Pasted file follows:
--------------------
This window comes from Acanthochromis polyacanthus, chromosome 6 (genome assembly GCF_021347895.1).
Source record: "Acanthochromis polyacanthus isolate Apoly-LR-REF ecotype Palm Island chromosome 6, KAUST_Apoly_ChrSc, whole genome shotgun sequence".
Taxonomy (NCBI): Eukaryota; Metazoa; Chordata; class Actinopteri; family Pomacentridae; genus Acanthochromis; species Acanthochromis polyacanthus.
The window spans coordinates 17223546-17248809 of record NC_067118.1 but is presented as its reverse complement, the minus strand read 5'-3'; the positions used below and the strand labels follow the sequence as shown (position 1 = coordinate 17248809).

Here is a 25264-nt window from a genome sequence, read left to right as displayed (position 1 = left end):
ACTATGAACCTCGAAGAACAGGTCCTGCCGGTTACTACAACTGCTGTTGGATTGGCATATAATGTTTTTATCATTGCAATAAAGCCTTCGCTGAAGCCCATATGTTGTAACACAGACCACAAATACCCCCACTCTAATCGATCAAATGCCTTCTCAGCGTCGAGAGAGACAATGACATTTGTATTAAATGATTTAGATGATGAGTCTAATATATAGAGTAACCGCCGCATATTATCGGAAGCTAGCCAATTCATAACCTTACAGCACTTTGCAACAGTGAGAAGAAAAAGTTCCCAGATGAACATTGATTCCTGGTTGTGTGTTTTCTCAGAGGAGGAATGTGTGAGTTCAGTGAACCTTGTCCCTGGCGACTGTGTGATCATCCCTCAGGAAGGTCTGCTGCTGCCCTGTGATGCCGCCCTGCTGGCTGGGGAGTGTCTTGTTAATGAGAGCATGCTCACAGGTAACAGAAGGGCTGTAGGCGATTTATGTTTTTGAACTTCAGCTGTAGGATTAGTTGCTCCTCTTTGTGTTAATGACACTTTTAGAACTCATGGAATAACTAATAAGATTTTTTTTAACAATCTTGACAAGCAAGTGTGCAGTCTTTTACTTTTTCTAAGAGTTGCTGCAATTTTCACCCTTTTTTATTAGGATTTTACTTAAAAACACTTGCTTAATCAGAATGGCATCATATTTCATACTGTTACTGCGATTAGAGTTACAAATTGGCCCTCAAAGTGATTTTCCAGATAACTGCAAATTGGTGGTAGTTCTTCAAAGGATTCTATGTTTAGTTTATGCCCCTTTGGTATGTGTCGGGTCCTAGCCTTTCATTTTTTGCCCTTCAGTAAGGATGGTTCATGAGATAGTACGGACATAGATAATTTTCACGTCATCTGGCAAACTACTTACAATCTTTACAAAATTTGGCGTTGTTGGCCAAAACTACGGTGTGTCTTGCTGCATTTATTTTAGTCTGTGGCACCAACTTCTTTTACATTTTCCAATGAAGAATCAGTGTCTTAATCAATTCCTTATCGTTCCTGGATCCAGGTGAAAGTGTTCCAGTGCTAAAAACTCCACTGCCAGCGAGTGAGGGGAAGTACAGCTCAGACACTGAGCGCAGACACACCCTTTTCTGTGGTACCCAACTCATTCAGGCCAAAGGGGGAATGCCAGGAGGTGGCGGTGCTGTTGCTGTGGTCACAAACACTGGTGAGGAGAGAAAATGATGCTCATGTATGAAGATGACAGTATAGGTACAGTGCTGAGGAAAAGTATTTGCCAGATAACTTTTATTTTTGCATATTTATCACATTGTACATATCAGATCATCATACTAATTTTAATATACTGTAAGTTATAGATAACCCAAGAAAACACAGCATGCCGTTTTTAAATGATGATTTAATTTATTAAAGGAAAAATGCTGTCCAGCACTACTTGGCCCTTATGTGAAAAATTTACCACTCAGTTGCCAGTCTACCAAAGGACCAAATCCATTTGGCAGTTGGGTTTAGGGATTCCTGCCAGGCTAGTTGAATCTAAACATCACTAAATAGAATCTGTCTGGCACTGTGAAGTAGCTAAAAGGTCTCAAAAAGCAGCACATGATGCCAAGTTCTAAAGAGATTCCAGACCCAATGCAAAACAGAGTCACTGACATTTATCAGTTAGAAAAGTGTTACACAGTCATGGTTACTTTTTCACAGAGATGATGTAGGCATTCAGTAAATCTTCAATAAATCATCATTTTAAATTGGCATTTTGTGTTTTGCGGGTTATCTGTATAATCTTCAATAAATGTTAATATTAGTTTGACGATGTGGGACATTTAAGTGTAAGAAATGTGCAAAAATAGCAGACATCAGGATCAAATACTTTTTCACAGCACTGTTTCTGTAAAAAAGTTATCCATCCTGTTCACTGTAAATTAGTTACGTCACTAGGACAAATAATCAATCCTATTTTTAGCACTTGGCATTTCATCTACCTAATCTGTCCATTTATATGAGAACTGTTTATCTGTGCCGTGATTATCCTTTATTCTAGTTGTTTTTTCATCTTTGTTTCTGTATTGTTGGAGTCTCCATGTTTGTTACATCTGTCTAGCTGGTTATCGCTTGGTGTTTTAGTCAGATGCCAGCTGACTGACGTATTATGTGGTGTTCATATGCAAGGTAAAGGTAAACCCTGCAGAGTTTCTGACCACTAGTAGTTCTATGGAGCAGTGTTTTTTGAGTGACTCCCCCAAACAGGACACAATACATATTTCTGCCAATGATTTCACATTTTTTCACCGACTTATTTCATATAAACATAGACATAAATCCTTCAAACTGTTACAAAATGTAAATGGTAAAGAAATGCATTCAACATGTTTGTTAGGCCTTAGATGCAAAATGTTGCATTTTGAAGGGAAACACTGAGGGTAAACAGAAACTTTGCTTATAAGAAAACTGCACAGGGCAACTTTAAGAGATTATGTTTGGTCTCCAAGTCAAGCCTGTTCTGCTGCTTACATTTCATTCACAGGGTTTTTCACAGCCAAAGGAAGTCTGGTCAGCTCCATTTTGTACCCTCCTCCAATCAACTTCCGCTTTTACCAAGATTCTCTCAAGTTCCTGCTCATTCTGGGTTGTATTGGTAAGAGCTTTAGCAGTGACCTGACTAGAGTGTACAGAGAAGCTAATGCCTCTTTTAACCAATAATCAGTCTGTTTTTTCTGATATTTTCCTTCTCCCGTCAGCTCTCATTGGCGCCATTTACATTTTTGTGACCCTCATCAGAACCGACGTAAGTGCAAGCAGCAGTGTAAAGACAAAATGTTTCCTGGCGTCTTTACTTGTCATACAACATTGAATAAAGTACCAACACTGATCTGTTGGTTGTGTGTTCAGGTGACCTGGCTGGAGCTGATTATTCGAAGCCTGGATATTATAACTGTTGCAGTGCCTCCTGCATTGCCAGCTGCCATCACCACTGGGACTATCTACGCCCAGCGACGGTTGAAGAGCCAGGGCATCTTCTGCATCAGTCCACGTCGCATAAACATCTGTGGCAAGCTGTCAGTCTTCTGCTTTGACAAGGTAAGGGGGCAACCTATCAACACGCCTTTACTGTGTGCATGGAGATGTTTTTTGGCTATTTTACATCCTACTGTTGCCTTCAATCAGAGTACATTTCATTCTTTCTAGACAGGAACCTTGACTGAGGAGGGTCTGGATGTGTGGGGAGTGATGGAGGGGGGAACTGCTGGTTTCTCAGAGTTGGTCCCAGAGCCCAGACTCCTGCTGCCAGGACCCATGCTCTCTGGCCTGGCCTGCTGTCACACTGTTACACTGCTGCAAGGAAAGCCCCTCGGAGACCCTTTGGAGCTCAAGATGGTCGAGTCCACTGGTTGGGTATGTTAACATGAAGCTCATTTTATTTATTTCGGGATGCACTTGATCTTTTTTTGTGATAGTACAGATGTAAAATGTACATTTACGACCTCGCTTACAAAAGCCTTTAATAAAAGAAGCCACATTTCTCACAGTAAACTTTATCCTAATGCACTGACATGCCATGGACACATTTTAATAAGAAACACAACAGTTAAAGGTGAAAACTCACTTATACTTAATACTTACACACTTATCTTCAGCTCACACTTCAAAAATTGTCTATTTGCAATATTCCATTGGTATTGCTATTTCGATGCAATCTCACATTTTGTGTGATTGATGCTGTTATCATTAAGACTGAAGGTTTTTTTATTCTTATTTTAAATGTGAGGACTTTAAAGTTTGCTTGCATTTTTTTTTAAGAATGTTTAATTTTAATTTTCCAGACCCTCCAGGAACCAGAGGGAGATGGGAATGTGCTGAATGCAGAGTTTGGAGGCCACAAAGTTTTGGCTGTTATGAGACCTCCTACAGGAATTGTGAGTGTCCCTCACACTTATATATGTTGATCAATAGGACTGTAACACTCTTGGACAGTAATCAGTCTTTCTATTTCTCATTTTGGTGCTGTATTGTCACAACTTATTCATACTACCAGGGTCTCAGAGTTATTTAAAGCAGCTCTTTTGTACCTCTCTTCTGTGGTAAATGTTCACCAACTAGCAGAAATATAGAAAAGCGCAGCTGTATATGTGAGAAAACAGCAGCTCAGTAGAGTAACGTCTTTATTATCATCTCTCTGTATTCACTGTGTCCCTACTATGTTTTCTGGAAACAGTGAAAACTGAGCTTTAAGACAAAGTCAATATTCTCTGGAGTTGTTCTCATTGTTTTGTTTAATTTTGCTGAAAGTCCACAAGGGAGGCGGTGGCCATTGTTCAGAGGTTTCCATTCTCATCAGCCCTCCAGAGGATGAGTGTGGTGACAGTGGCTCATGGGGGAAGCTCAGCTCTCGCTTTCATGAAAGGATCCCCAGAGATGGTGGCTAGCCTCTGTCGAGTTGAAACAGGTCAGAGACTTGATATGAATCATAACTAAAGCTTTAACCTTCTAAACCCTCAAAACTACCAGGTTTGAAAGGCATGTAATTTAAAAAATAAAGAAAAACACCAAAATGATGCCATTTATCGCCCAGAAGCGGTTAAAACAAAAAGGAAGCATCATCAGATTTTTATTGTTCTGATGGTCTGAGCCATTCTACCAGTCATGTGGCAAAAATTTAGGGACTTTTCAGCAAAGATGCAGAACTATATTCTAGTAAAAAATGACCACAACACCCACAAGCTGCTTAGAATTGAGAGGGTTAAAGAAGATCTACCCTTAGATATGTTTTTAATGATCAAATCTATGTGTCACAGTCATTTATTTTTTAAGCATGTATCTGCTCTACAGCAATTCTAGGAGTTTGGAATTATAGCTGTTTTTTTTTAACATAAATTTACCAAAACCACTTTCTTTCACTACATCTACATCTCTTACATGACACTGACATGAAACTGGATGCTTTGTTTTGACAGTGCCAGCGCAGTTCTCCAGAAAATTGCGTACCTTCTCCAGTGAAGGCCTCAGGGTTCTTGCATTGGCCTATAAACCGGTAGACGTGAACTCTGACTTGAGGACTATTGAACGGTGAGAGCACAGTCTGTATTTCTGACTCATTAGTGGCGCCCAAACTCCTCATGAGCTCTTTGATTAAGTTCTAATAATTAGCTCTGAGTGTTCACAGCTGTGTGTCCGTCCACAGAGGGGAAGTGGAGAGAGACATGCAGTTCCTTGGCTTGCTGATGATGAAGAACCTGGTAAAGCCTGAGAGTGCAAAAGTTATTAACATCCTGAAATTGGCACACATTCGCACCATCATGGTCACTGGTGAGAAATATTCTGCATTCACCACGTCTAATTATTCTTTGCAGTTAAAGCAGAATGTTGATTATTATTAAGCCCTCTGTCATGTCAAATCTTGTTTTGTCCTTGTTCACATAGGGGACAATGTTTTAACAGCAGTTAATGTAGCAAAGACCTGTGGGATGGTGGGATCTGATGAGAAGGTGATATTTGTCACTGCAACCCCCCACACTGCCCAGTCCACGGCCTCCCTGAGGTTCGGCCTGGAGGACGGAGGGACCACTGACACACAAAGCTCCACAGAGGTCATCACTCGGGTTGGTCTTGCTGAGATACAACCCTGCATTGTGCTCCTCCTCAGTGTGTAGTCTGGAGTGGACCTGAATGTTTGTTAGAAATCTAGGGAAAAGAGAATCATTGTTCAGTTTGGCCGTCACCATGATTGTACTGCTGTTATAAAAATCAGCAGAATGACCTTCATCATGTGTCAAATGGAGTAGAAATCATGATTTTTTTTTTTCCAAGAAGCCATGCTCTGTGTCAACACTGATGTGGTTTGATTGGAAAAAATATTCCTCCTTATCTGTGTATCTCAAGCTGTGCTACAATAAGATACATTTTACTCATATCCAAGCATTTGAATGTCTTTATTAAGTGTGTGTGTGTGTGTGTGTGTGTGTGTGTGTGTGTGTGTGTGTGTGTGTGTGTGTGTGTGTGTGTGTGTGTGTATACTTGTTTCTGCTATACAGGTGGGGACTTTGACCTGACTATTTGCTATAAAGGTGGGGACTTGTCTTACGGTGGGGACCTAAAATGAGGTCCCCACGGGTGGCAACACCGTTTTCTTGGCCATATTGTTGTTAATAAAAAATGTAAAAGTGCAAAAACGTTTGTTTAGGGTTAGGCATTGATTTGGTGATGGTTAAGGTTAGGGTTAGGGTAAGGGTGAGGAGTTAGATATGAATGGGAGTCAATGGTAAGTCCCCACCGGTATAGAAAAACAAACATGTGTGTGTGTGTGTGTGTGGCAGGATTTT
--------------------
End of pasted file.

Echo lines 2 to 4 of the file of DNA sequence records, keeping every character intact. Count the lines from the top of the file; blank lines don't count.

Source record: "Acanthochromis polyacanthus isolate Apoly-LR-REF ecotype Palm Island chromosome 6, KAUST_Apoly_ChrSc, whole genome shotgun sequence".
Taxonomy (NCBI): Eukaryota; Metazoa; Chordata; class Actinopteri; family Pomacentridae; genus Acanthochromis; species Acanthochromis polyacanthus.
The window spans coordinates 17223546-17248809 of record NC_067118.1 but is presented as its reverse complement, the minus strand read 5'-3'; the positions used below and the strand labels follow the sequence as shown (position 1 = coordinate 17248809).